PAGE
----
Japanese Castle – Fortresses constructed mainly of wood and stone built which always incorporated the landscape into their defenses. It featured massive stone walls and large moats just like European cousins. However, they never constructed walls around a castle town based on the unique philosophy of not fearing the invasion. Let’s take a look at Japanese castle history and its functional designs.
Brief History of Japanese Castle
It was the Sengoku period (1467-1615) known as the Warring States period; many castles were first built for governance and protection of the surrounding Han (feudal domain).
They were destroyed and rebuilt again in the later eras. Today there are more than one hundred castles extant, or partially extant in Japan. It is estimated once there were five thousand domains.
Originally conceived as fortresses for military defense, Japanese castles were placed in strategic locations, along with trade routes, roads, and rivers.
Along with the purpose of housing daimyo (feudal lords) and samurai, its lavish exterior and interior functioned to impress and to intimidate rivals not only with their defenses but also with their sizes and architecture.
The beginnings of the shapes and styles now considered to be the classic Japanese castle design emerged at this time and along with the prosperity of its domain, castle towns were developed around or below castles.
Warlords such as Oda Nobunaga, Toyotomi Hideyoshi, and Ieyasu Tokugawa are associated with many of the castles built in Japan responding to the change of the war tactics, techniques, and warfares.
Especially the arrival of firearms in 1547 changed the course of the thought of architecture, the need for thick stone walls were on the rise.
Built at strategic points to protect the main highways connecting Japan’s major cities (such as the Tokaido and Nakasendo), the cities themselves and the coastline, many old castle towns have developed into thriving, modern towns, while others have stagnated and remain backwaters.
Nawabari – Layout of the Japanese Castle
The Layout of the castle is called “Nawabari”. Japanese castles have many similar forms, but nawabari differ between individual castles.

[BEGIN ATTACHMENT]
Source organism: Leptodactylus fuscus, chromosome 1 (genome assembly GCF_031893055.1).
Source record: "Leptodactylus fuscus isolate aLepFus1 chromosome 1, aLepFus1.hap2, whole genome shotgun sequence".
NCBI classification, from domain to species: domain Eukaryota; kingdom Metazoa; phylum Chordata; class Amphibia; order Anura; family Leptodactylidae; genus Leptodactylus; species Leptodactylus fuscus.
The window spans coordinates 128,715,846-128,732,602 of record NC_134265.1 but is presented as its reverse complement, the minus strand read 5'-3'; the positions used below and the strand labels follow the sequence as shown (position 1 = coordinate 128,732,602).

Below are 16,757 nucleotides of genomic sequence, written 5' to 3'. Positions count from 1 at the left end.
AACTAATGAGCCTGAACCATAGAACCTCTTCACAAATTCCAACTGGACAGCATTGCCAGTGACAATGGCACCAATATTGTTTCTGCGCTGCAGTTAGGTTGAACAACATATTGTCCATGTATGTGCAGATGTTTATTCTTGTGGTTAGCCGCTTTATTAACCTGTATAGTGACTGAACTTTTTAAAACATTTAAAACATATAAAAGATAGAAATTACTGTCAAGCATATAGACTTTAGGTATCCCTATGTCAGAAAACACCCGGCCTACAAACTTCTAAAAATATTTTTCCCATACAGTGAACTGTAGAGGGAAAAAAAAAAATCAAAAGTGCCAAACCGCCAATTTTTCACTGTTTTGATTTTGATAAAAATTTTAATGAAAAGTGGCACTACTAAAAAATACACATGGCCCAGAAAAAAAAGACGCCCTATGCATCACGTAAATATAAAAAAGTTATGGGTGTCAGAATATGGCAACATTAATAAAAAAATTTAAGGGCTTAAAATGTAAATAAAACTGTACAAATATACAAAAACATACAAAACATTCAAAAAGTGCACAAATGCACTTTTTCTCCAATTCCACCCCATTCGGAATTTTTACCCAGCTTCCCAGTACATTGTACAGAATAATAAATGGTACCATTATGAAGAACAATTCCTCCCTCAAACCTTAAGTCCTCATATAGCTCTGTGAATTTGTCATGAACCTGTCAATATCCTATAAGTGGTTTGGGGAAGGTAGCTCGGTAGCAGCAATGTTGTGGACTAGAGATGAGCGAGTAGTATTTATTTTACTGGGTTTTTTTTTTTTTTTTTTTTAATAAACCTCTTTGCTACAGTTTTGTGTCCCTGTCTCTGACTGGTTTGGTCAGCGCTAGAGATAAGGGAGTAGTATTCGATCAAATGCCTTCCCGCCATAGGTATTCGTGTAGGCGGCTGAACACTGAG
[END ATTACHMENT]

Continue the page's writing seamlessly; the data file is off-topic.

Shared architectural features may include a defensive hori (moat), ishigaki (stone walls); shooting holes for arrows and guns; stone-dropping windows; and a complex inner layout to confuse intruders.
A complex system of a great many gates and courtyards leading up to the central keep serving as one of the key defensive elements.
Maru (Section) – Japanese Castle
The primary method of defense lay in the arrangement of the baileys, called kuruwa, later maru.
Maru, meaning ’round’ or ‘circle’ in most contexts, here refers to sections of the castle, usually separated by courtyards.
The inner-circle was called the hon-maru where the feudal lord and his family lives, and the second the ni-no-maru and so on.
Other than the residence of a feudal lord, these areas contained the main tower the storerooms, and the living quarters of the garrison.
Some castles were arranged in concentric circles, each maru lying within the last, while others lay their maru in a row; most used some combination of these two layouts.
The common Japanese place name Maru-no-uchi refers to an area within the castle walls.
Ishigaki (Stone Walls) – Japanese Castle
The steep stone walls beneath Kumamoto Castle are known as musha-gaeshi (repelling warriors). Also, these steep stone walls are considered to protect the castle from the frequent earthquakes.
Apart from the stone walls, Japanese castle buildings were built of wood, making them particularly prone to fire. White plaster-covered mud walls were the preferred method of protection from fire.
Tenshu (The Keep: Castle Tower) – Japanese Castle
The Tenshu was the central building in the castle and was the command post at the time of war.